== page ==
Lactoferrin research abstracts. Some readers want to read the research studies for themselves. And that is the purpose of this page.
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One of the early studies was published in 2004. It describes the many effects of lactoferrin.
1. "Therapeutic applications of whey protein". by Marshall, K. Altern Med Rev. 2004 Jun;9(2):136-56.
"Whey, a protein complex derived from milk, is being touted as a functional food with a number of health benefits. The biological components of whey, including lactoferrin, beta-lactoglobulin, alpha-lactalbumin, glycomacropeptide, and immunoglobulins, demonstrate a range of immune-enhancing properties. In addition, whey has the ability to act as an antioxidant, antihypertensive, antitumor, hypolipidemic, antiviral, antibacterial, and chelating agent. The primary mechanism by which whey is thought to exert its effects is by intracellular conversion of the amino acid cysteine to glutathione, a potent intracellular antioxidant. A number of clinical trials have successfully been performed using whey in the treatment of cancer, HIV, hepatitis B, cardiovascular disease, osteoporosis, and as an antimicrobial agent. Whey protein has also exhibited benefit in the arena of exercise performance and enhancement
2, In 2005 we find another Lactoferrin research abstract about its bone building effects.
"Lactoferrin – A Novel Bone Growth Factor" by Dorit Naot Ph.D.; Andrew Grey, MD; Ian R Reid, MD, and Jillian Cornish, PhD.Clin Med Res. 2005 May;3(2):93-101.
"Lactoferrin is an iron-binding glycoprotein that belongs to the transferrin family. It is present in breast milk, in epithelial secretions, and in the secondary granules of neutrophils.
In healthy subjects lactoferrin circulates at concentrations of 2-7 x 10(-6) g/ml. Lactoferrin is a pleiotropic factor with potent antimicrobial and immunomodulatory activities. Recently, we have shown that lactoferrin can also promote bone growth. At physiological concentrations, lactoferrin potently stimulates the proliferation and differentiation of primary osteoblasts and also acts as a survival factor inhibiting apoptosis induced by serum withdrawal. Lactoferrin also affects osteoclast formation and, in murine bone marrow culture, lactoferrin potently inhibits osteoclastogenesis. In vivo, local injection of lactoferrin above the hemicalvaria of adult mice results in substantial increases in the dynamic histomorphometric indices of bone formation and bone area. The mitogenic effect of lactoferrin in osteoblast-like cells is mediated mainly through LRP1, a member of the family of low-density lipoprotein receptor-related proteins that are primarily known as endocytic receptors. Using confocal laser scanning microscopy, we demonstrated that fluorescently labeled lactoferrin is endocytosed and can be visualized in the cytoplasm of primary osteoblastic cells. Lactoferrin also induces activation of p42/44 MAPK signaling in primary osteoblasts, but the two pathways seem to operate independently as activation of MAPK signaling, but not endocytosis, is necessary for the mitogenic effect of lactoferrin. We conclude that lactoferrin may have a physiological role in bone growth and healing, and a potential therapeutic role as an anabolic factor in osteoporosis."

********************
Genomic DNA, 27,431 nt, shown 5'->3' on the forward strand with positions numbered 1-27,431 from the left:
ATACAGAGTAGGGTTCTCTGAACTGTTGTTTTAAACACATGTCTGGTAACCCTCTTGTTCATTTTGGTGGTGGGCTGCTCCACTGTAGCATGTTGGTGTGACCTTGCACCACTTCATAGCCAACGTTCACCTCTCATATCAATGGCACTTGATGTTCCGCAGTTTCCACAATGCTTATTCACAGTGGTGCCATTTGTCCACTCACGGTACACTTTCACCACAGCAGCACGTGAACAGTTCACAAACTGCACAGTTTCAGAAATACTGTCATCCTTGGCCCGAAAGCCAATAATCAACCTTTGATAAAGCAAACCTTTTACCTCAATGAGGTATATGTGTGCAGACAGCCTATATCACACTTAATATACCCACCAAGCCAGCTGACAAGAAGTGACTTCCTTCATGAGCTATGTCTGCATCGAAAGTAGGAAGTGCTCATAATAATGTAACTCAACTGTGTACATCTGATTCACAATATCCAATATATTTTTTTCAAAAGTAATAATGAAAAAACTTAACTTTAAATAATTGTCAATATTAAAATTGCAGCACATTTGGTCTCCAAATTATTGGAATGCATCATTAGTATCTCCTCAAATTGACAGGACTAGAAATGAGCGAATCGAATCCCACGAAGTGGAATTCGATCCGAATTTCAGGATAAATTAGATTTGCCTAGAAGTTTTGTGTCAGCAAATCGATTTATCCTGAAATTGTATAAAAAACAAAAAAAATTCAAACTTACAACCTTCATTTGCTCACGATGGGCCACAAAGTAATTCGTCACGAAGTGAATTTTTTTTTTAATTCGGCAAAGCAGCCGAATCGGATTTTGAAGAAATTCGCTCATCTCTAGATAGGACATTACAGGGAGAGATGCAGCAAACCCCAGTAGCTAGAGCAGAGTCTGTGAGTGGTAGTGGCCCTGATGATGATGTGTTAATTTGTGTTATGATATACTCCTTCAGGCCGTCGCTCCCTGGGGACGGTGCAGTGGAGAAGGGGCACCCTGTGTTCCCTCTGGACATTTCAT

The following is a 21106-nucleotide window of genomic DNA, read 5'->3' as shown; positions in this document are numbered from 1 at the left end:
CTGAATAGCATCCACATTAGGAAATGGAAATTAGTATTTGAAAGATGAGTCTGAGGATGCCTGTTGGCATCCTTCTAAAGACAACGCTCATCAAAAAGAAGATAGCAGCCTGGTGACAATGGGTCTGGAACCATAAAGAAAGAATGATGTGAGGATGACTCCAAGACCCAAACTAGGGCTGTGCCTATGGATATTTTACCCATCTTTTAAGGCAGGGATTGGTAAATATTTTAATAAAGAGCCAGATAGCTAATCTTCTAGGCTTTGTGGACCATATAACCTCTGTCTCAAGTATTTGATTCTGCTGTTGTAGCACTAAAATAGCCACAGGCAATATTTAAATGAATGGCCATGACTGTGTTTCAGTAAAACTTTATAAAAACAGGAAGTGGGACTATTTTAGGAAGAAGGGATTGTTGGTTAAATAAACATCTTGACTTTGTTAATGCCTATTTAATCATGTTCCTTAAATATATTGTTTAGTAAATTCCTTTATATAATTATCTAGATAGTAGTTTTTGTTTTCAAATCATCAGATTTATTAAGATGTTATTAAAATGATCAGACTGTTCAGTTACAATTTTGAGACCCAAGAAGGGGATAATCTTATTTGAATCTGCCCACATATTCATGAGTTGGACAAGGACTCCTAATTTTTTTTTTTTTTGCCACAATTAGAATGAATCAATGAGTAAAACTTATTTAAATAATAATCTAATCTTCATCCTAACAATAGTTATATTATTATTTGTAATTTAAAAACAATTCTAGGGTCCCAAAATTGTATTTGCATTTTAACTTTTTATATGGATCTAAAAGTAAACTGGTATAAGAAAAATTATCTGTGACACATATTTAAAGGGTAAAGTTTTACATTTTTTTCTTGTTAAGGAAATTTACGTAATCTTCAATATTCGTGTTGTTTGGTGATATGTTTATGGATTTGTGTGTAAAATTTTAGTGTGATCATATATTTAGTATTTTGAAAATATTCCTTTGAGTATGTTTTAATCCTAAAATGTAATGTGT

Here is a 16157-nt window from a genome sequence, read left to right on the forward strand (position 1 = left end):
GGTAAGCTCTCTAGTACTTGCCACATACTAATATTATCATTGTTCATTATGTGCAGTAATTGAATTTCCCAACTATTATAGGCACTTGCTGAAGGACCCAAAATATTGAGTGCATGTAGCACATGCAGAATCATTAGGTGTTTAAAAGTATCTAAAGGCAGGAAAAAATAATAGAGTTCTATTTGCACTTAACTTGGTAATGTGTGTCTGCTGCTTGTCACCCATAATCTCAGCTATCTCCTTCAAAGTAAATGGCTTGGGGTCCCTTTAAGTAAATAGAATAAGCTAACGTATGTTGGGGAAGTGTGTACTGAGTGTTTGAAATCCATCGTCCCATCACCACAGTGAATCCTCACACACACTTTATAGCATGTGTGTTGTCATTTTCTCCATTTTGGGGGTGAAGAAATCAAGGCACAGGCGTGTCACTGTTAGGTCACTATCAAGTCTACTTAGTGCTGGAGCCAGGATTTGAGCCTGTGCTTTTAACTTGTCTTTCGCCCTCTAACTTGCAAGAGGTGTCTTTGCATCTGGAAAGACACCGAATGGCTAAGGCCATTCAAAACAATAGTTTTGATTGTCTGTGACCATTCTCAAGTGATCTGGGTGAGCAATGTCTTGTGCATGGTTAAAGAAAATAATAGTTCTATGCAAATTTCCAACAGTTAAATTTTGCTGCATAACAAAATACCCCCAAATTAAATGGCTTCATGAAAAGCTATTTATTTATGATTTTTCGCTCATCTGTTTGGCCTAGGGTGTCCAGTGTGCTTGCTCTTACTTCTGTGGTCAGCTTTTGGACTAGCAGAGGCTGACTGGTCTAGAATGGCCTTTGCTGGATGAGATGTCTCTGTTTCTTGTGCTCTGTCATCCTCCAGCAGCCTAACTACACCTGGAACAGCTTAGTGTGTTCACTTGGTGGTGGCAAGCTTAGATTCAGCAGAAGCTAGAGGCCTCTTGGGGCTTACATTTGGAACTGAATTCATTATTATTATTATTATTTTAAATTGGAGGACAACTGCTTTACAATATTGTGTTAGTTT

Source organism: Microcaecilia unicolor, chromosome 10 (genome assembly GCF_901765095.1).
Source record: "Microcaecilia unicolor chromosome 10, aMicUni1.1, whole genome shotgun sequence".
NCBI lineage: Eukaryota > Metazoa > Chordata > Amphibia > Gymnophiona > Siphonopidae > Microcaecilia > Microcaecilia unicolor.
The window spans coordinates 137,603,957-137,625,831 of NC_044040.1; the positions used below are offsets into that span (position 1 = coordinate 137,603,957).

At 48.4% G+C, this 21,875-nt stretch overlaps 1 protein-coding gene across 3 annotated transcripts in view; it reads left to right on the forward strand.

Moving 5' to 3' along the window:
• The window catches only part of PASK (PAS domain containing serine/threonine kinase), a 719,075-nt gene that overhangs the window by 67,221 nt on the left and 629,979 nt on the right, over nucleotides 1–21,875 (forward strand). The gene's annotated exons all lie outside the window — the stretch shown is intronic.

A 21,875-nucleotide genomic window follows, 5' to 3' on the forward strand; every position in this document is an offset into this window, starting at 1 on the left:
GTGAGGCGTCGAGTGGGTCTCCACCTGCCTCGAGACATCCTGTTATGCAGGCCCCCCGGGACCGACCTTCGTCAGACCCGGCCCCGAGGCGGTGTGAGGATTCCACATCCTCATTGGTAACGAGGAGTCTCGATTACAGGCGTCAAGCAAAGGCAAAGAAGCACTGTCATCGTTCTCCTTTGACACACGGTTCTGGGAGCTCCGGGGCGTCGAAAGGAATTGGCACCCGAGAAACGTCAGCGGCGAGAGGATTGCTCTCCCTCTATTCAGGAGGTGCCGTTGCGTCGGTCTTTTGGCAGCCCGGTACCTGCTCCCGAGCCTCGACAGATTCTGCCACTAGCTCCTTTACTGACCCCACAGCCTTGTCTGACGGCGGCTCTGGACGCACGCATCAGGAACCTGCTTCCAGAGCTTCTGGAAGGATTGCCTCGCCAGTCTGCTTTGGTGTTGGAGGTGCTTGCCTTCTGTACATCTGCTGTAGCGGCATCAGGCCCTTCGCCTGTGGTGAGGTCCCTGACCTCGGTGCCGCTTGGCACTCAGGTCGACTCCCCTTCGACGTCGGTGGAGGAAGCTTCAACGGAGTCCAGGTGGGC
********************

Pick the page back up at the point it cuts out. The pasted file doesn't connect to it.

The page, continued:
3. A third Lactoferrin research abstract: "Lactoferrin is a potent regulator of bone cell activity and increases bone formation in vivo." by Cornish, J; Callon, KE; Naot, D; Palmano, KP; Banovic, T; Bava, U; Watson, M; Lin, JM; Tong, PC; Chen, Q; Chan, VA; Reid, HE; Fazzalari, N; Baker, HM; Baker, EN; Haggarty, NW; Grey, AB; Reid, IR.
"Lactoferrin is an iron-binding glycoprotein present in epithelial secretions, such as milk, and in the secondary granules of neutrophils. We found it to be present in fractions of milk protein that stimulated osteoblast growth, so we assessed its effects on bone cell function. Lactoferrin produced large, dose-related increases in thymidine incorporation in primary or cell line cultures of human or rat osteoblast-like cells, at physiological concentrations (1-100 microg/ml). Maximal stimulation was 5-fold above control. Lactoferrin also increased osteoblast differentiation and reduced osteoblast apoptosis by up to 50-70%. Similarly, lactoferrin stimulated proliferation of primary chondrocytes. Purified, recombinant, human, or bovine lactoferrins had similar potencies. In mouse bone marrow cultures, osteoclastogenesis was dose-dependently decreased and was completely arrested by lactoferrin, 100 microg/ml, associated with decreased expression of receptor activator of nuclear factor-kappaB ligand. In contrast, lactoferrin had no effect on bone resorption by isolated mature osteoclasts. Lactoferrin was administered over calvariae of adult mice for 5 d. New bone formation, assessed using fluorochrome labels, was increased 4-fold by a 4-mg dose of lactoferrin. Thus, lactoferrin has powerful anabolic, differentiating, and antiapoptotic effects on osteoblasts and inhibits osteoclastogenesis. Lactoferrin is a potential therapeutic target in bone disorders such as osteoporosis and is possibly an important physiological regulator of bone growth."
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